School history teaching had come under pressure when more and more “actors” became involved in the education process. Today, except for the parents, pupils and teachers, numerous other “participants” are involved, such as authorities (state, county, local, etc.), foundations, commercially oriented entrepreneurs, NGOs, and several others. All these “actors” got used to the right that they have their own way in the teaching process. Some actors have a say in the content; for instance, state or regional authorities normally possess the right to regulate the core curriculum of the schools they finance. Some actors have had their decisive share in the methodology of teaching, for instance, through being involved as schoolbook publishers or as providers of the IT hardware that schools need, while the main driving force behind them is not education per se but commercial interests. Also, some actors enter schools in order to fulfil their specific mission statement, let they be banks that are interested in spreading the “financial awareness” of young adults or NGOs pushing forward their particular social agenda. Even if their presence might be desirable occasionally and at different phases of the education process, they make the situation very complex, sometimes even extremely complicated. Further, we can mention the “instrumentalization” of history teaching in order to reinforce political or other purposes (e.g. nationalism, political or social indoctrination) for which purposes the school as an organized and “fertile” environment is an ideal terrain. Without bringing up too many details, shortly, it seems to me that the wider these different actors open the door of the school, the greater is the disorder and confusion there.

And these are just the outside factors that have had an impact on school history teaching. Heavy questions pop up at teacher training programmes when undergraduates ask me: What is the point in learning history? What does it give to me? This question is also sometimes raised during in-service teacher training programmes where the participants, active teachers, express their desperation over the purposeless of history as a school subject. They refer to several practical factors from the real school environment, such as that not only maths is a much more “important” lesson than history but often “green and environmental issues” seem to them much more important than their own beloved school subject. They often complain that for them, it is hopelessly difficult to compete with “alternative forms of history knowledge” such as “historical” computer games, or “historical films” as part of edutainment easily available on television and smartphones etc., even if they very rarely follow thoughtful educational purposes, but more often entertainment or commercial gain. Very briefly, when I speak with active teachers, the sense that they are left down in confronting everyday challenges, which at the end of the day undermine the classical school history knowledge and undermine teachers’ credibility as professional representatives of historical knowledge.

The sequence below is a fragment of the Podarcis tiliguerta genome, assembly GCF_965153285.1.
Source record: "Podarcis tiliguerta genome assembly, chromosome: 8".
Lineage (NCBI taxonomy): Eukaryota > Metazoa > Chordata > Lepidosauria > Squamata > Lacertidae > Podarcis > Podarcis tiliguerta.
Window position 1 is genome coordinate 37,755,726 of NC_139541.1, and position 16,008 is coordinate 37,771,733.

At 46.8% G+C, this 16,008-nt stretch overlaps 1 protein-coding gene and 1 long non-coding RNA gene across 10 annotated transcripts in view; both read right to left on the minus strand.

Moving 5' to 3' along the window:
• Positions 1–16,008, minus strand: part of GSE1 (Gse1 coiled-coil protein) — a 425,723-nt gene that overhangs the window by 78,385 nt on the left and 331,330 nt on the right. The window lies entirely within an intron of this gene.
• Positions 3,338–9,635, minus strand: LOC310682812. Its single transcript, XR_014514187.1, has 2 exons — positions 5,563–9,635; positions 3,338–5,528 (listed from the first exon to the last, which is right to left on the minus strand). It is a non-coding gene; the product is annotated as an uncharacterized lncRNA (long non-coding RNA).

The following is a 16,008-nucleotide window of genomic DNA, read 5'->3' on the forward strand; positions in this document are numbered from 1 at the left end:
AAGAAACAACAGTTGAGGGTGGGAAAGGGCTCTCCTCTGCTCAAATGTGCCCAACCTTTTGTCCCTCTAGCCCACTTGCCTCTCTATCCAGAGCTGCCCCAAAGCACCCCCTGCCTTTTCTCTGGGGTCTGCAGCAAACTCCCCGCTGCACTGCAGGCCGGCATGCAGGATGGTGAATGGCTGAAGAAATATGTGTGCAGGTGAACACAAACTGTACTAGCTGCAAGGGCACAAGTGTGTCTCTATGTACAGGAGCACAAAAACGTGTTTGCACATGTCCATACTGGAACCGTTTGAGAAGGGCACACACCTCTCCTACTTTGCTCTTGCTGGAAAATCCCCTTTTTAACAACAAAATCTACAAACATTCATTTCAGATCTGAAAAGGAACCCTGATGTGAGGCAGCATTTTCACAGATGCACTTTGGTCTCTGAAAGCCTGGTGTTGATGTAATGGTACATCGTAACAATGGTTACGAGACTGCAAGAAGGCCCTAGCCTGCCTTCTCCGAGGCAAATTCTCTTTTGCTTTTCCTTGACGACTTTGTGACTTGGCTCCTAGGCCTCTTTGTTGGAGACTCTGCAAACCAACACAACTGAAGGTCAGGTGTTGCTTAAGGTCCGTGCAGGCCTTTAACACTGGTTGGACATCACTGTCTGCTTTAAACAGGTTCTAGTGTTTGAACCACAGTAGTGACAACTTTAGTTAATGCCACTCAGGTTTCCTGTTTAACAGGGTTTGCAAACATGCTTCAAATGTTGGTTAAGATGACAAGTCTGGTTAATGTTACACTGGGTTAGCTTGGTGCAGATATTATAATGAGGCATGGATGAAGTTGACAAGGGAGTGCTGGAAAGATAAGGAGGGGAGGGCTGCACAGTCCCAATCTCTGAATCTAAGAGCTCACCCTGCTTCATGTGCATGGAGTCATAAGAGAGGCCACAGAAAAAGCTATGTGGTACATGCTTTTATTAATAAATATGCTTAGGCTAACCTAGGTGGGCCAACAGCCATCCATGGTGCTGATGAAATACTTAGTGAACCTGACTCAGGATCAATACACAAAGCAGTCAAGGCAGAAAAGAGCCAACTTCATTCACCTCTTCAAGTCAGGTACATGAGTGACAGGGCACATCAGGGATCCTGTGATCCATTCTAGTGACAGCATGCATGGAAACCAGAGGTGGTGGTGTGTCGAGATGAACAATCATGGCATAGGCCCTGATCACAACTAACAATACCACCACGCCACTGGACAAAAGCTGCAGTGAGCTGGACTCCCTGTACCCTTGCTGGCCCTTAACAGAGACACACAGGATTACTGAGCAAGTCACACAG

On the one hand, in different places in Europe, history teaching is instrumentalized for reinforcing nationalism. For many Europeans, national identity is an integral part of their individual as well as group identification. “History is still considered the main apparatus for the social production of national identities” (Repoussi, 2009, 75) and an important tool for “social cohesion” (Haydn, 2014, 35) ”Nationality is a proof of the stability of their personality, and it is a frame for their belonging to a particular group. The existing social need “to belonging somewhere”; the differentiation of “my own group” and the “different group”; the sense of the local or regional identity and so forth – all these are important aspects when we consider that cultural spaces can only be created by cultural inhabitants, i.e. by the people who create and use cultural spaces.